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costeau's callipso. >> the days of callipso, my grandfather's ship was the staging ground and the character, i guess, for 50 years of ocean exploration and a lot of the vision that he had of things to come has come to fruition, and we are using those things today. >> fab yen stresses the fact there is an urgent need for more ocean research insisting less explored. >> as a matter of fact, aquaro aquarous's has been at that time is the station that the nasa astronauts use to train before they go into outer space because it's so similar to the conditions that they are going to be subject to. space exploration and inner space exploration are of paramount importance to be able to further our knowledge of all of those acknowledges and those things
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that ail us. >> it adjusting back to a land atmosphere setting a new record for the longest stationary research mission understand water. fabbien continues his calling to bring more awareness to the importance of ocean research. assumptions. >> people have a passion for the occasions. again, i hate to default back to my grandfather but since we have been talking about him a lot, he used to say protect what you love and how can they protect what they don't understand? hopefully we let a few more understand why this is magical. so mysterious and so fragile and lives. >> i love seeing this ledge endsary family name is carrying on such an inspiring way.
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>> it is amazing how this curiosity for deep sea is just ingrained in their dna. everyone in the family seems to be involved in under water exploration. with that many family members. it has been max did out really. >>s it's really important. the sea, the ocean is pretty much the final frontier in terms of understanding how the planet works from at least from an eke logical perspective. it's important and difficult work. but i am glad they are doing it. >> why i find it so important where fab yen actually does throw himself into the he is permanent and become almost like a guinea pig. i think it adds weight to the research that he is doing. >> you worked a lot in conservation, a big e co system analyses. how important are theosis? >> think about it. the occasions cover two-thirds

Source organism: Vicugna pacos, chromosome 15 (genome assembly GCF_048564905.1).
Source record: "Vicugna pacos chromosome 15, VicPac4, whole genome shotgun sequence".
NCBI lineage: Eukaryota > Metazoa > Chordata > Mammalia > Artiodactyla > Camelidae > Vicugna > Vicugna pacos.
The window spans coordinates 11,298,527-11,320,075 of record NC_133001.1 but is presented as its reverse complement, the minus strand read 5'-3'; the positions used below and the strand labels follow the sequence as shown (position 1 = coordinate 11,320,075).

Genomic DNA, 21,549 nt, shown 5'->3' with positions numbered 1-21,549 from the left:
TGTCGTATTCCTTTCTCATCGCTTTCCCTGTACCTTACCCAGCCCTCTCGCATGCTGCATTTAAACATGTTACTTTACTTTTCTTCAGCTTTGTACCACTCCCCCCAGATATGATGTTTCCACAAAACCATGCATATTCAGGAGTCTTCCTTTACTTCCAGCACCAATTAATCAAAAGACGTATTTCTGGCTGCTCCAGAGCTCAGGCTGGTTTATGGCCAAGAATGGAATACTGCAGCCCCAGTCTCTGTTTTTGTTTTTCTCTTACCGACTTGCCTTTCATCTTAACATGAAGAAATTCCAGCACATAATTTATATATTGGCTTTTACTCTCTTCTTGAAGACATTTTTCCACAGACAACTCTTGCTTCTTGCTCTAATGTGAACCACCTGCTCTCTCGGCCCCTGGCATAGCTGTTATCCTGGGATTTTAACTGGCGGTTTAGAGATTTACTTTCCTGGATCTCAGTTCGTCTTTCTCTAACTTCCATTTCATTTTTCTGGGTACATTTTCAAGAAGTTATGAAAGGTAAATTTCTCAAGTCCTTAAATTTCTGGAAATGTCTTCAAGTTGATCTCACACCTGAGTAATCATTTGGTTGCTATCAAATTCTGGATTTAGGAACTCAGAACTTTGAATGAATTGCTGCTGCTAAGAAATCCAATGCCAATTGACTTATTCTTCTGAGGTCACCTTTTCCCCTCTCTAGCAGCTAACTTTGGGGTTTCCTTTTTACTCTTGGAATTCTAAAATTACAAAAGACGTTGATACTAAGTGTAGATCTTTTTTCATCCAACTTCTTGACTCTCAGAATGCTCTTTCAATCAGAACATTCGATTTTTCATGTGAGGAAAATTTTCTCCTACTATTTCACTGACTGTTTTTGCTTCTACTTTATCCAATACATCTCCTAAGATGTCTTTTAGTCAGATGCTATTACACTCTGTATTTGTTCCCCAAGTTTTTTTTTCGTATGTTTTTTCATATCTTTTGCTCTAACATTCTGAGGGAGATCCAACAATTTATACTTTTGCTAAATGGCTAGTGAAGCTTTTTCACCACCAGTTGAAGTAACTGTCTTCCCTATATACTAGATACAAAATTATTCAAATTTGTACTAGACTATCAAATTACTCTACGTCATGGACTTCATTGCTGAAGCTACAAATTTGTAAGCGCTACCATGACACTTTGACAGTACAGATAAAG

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of our planet. they are important in terms of regulating ebb vinement, sources of protein for people to eat. i mean the list goes on and on. so doing this research is important. >> it's a bit similar to space research. a lot of people don't often appreciate just how much science we get from doing research in space. it's the same as with aquanautics. >> there are so many final front ears here on earth that we have yet to explore. i feel like we covered both ends of science today from fighting fires above to discovering the oceans below. it was a fun episode. tune in next time here on "techs know." dive deep into these stories and go behind the scenes at
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know. for the us on twitter, facebook, google+ and more.
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♪ >> israel's sacks six ministers, and announces plans to call early elections. ♪ you are watching al jazeera, good to have your company. i'm david foster. also coming up in the next 30 minutes. the french parliament votes to urge its government to recognize palestine as a state. [ cheers ] some signs of unity in iraq. the bagdad government and ku kurdish north agree to a crucial oil deal.